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Global Aluminum Associations Call on G7 Trade Ministers to Tackle State Subsidies


04 Feb 2022


Trade & Society

New Briefing Lays Out Economic & Environmental Costs of Failure to Act

ARLINGTON, VA; BRUSSELS, MONTREAL, TOKYO (February 4, 2022) – Today, the Aluminum Association, European Aluminium, the Aluminium Association of Canada and the Japan Aluminium Association jointly released their newest policymaker briefing, Towards a Fairer and Cleaner Trade in Aluminium, on the ongoing challenges in the global trade of aluminum. The paper cites data from the Organization for Economic Co-operation and Development (OECD) demonstrating how massive state subsidies, especially in China, have distorted aluminum supply chains and harmed the environment. The briefing was shared with lead trade ministers in all G7 nations (Canada, France, Germany, Italy, Japan, the United Kingdom and the United States).

As the briefing explains, over the past 20 years, aluminum production in China grew from around 10% of the global market to nearly 60% today. Much of this growth was driven by massive state subsidies non- compliant with WTO rules. A 2021 OECD report examined state subsidies to 32 companies representing 70% of the global aluminum market. The study found that Chinese firms received state support ranging from 4% to 7% of annual revenues as compared to similar support representing 0.2% of annual revenues of non-Chinese firms. These subsidies unfairly benefit Chinese production at the expense of the more than 1.8 million direct and indirect aluminum jobs supported by the industry in the U.S., Europe, Canada and Japan. They also weaken domestic supply chains for many products vital to national and economic security.

Additionally, the above-mentioned state subsidies tend to support extraction, production, processing and export of high greenhouse gas (GHG) emitting production systems instead of cutting-edge aluminum production. About 88% of China’s aluminum production relies on coal-generated electricity, which emits 10X as much CO2 per ton of aluminum as compared to hydropower-based systems common in the rest of the world.

“With continued demand growth and U.S. investment totaling $4 billion in the over the past decade, American aluminum has an enormous opportunity to thrive in the 2020s and beyond,” said Charles Johnson, president & CEO of the Aluminum Association. “But, meeting our full potential will require smart policy to combat massive state subsidies that distort global supply chains and slow down the industry’s push to decarbonize. Aluminum firms everywhere – not just state-owned enterprises – should benefit from demand that is expected to grow 80% globally by 2050.”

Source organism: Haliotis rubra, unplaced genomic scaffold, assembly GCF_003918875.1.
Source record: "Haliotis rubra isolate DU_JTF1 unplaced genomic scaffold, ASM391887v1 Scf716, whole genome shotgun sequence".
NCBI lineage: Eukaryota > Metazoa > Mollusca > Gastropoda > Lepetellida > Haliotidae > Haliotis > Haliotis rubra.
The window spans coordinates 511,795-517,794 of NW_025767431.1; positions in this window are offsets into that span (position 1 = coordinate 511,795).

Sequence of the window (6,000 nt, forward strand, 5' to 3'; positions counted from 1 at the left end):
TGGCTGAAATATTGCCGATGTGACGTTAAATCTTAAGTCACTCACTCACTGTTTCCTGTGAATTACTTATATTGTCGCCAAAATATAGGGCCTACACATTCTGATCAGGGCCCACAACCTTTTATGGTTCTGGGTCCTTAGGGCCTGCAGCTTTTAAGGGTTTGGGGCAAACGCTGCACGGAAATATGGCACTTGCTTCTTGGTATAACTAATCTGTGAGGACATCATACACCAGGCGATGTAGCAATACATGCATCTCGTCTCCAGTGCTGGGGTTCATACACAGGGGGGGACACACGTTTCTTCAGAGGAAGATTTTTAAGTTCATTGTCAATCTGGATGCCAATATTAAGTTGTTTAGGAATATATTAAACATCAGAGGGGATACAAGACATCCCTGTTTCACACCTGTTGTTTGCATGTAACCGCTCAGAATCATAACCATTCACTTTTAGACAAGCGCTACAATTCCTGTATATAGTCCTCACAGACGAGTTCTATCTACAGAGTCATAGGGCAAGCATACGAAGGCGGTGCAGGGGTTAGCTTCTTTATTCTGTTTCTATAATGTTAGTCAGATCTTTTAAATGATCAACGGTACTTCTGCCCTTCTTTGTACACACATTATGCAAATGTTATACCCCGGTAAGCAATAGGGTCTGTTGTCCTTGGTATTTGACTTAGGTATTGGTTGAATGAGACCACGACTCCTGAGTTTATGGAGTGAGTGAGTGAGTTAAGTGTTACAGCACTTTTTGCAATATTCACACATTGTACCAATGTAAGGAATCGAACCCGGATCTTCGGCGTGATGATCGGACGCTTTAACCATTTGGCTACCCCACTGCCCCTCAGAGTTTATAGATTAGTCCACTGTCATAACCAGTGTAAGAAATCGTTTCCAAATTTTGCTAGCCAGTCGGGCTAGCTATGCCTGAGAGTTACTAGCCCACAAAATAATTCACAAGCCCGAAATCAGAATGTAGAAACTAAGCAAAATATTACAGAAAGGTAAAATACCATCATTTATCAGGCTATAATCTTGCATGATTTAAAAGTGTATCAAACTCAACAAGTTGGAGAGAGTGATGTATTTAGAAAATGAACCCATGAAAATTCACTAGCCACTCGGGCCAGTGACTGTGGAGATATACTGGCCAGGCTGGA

“Unfair trade practices erode the tremendous economic and social benefits domestic value chains crucial to the achievement of the European Green Deal bring and accelerate an alarming trend Europe has been facing over the past years: an increasing import dependency on high-carbon products that do not meet Europe’s sustainability standards”, said Paul Voss, Director General of European Aluminium.

“Canada’s responsibly produced low CO2 primary metal is the result of massive multibillion $ modernization investments, operational efficiency and stringent regulatory environment”, said Jean Simard, President and CEO of the Aluminium Association of Canada. “As we move ahead, to further our decarbonization, a clear and clean trading level playing field is required in order to avoid subsidized carbon leakage disrupting our North American value chain.”

“In Japan, 2,400 companies operate along the aluminium value chain and support almost 100 thousand jobs”, said Yasushi Noto, executive director of Japan Aluminium Association. “Aluminium is significantly useful to recycle compared with other materials and the industry has the vital role to reduce carbon footprint. To achieve the goal of carbon neutral, we have to prevent the carbon leakage associated with distorted global aluminium value chain.”

The aluminum associations are calling for immediate action and attention to address these systemic challenges. As the briefing notes, “We are offering to help, to contribute to creating the modern trade rules that will benefit our sector - and all industrial sectors.” Specific calls for action include:

  • Updated WTO Rules on Industrial Subsidies: The World Trade Organization (WTO) should update its rules to discipline countries that engage in non-market-oriented practices, including massive and harmful state subsidies. Such an effort would be a significant undertaking but is likely the most effective long-term solution to combat market-distorting behavior.